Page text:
Gay sex scene filmed on the Acropolis sparks outcry in Greece

Gay sex scene filmed on the Acropolis sparks outcry and investigation in Greece

  • The University of Thessaloniki showed the 36-minute film to a small audience
  • The video features a sexual encounter between two men at the Acropolis
  • Several Greeks have expressed outrage after the video was posted online
  • Greek officials are probing the incident describing the shoot as ‘illegal
  • Greek officials vowed Tuesday to track the people behind the filming of a gay sex scene on AthensAcropolis, the country’s most important archaeological site, after footage emerged online.

    A culture ministry spokesman said they had launched an investigation into the video, which shows a sexual encounter between two masked men at the UNESCO-listed site.

    They wanted to ‘find as soon as possible those responsible for this illegal shoot’, said the spokesman.

    Greek officials have launched an investigation after a 36-minute film showing two men engaged in a sexual encounter was shot at the Parthenon temple in Athens. The Parthenon is the most popular tourist attraction in Greece (file photograph)

    Greek officials have launched an investigation after a 36-minute film showing two men engaged in a sexual encounter was shot at the Parthenon temple in Athens. The Parthenon is the most popular tourist attraction in Greece (file photograph)

    A Parthenon is a Unesco-listed world heritage site. The movie featured two men who wore masks to protect their identity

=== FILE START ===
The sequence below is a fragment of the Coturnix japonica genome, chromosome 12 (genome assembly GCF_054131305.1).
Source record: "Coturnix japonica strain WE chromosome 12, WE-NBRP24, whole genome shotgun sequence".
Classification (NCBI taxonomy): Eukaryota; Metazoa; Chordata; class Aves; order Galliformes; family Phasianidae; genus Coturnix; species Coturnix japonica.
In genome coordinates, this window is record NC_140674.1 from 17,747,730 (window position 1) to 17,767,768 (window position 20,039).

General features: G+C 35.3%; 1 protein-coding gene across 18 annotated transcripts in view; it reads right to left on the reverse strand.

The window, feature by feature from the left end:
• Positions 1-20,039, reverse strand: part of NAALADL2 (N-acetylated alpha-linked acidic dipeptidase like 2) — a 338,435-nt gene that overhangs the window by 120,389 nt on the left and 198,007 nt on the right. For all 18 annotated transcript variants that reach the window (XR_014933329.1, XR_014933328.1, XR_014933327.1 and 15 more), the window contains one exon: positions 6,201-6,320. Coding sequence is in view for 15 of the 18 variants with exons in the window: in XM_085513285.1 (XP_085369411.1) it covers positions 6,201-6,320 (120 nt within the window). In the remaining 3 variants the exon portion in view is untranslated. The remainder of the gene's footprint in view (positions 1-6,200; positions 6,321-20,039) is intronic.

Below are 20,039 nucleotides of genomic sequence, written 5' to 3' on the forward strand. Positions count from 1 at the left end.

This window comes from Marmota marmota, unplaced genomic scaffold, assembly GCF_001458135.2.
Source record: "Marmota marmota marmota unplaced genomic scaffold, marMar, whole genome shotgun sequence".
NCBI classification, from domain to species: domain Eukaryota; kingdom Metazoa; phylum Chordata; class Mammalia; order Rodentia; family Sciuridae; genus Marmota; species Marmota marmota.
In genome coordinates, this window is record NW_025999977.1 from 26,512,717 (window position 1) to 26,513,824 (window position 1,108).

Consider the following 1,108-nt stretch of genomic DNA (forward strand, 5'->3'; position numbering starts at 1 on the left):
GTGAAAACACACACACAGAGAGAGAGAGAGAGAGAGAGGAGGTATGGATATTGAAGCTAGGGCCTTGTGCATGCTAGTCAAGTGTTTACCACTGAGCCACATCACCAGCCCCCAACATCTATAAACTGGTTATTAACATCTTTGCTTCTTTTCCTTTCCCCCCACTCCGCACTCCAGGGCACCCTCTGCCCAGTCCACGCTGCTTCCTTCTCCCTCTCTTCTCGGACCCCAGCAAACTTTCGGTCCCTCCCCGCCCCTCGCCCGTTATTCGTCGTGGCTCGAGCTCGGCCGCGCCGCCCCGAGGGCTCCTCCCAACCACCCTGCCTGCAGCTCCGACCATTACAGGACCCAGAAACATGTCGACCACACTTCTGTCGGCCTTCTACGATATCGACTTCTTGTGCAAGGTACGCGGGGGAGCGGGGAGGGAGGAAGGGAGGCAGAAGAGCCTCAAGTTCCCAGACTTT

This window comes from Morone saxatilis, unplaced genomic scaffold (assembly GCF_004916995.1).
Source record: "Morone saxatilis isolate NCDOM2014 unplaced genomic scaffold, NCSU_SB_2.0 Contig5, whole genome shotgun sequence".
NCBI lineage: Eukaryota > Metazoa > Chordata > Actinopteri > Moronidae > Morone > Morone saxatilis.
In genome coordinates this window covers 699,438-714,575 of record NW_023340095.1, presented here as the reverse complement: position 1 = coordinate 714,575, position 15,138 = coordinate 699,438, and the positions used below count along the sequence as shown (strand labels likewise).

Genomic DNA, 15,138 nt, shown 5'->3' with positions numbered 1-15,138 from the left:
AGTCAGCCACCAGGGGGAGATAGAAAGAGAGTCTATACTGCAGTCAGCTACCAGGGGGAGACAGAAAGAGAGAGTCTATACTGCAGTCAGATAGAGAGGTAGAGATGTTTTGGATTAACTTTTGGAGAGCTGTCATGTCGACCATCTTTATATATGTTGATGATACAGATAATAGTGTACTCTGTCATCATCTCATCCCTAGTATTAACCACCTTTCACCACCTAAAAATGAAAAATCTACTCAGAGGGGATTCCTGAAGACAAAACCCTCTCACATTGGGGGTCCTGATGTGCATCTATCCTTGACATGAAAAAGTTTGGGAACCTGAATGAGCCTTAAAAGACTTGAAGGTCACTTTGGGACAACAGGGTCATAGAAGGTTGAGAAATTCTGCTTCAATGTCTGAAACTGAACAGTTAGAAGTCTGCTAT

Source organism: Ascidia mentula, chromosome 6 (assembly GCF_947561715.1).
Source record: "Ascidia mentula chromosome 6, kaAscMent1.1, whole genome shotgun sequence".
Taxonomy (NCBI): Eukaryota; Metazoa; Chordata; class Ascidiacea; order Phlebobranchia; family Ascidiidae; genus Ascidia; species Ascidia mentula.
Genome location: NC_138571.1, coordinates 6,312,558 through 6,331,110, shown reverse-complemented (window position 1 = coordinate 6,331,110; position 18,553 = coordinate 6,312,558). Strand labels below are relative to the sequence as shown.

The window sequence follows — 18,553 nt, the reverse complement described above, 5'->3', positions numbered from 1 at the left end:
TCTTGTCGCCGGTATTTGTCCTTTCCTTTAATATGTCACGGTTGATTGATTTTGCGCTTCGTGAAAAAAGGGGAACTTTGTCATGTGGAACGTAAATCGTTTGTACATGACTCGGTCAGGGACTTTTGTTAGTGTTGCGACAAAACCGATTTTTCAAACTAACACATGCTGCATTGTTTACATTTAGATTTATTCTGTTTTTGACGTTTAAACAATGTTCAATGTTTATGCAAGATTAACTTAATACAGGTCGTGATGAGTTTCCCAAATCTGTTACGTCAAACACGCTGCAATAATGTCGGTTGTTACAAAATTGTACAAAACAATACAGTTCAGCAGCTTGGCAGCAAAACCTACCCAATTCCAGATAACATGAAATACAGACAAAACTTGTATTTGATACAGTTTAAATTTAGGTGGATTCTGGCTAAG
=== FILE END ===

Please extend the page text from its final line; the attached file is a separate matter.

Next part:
A Parthenon is a Unesco-listed world heritage site. The movie featured two men who wore masks to protect their identity

    The anonymous producers of the short film called ‘Departhenonsaid the Parthenon symbolised ‘nationalism, the cult of Antiquityand ‘patriarchy’.

    They described the erotic scene between the two men at the site as a ‘political act’.

    But a statement Friday from the culture ministry said: ‘The archaeological site of the Acropolis does not lend itself to activism or any other action that offends or shows a lack of respect to the monument.

    The 36-minute film was first shown to a small audience on December 16 at the University of Thessaloniki in the north of the country without provoking an outcry.

    It was its appearance online last Friday that sparked the backlash.

    ‘As a Greek, I’m ashamed,’ the president of the Greek Actors’ Vereniging, Spyros Bibilas, told broadcaster ANT1.

    ‘You can’t do anything and everything in the name of activism.

    The union representing those guarding the country’s museums and archaeological sites expressed its ‘outrage and shameover what it called a ‘vile film’.

    Heading off questions regarding the level of surveillance of such sites, it said they suffered staffing problems because the finance ministry ‘almost never approves the recruitment of guards’.

    The University of Thessaloniki, which did not inform the culture ministry of the film’s contents, risks being caught up in the investigation. It has not offered any reaction to the controversy.

    ‘The Acropolis and its monuments are universal symbols of the classical spirit and civilization and form the greatest architectural and artistic complex bequeathed by Greek Antiquity to the world,’ says the UNESCO listing for the site.

    It is also the country’s most visited landmark.

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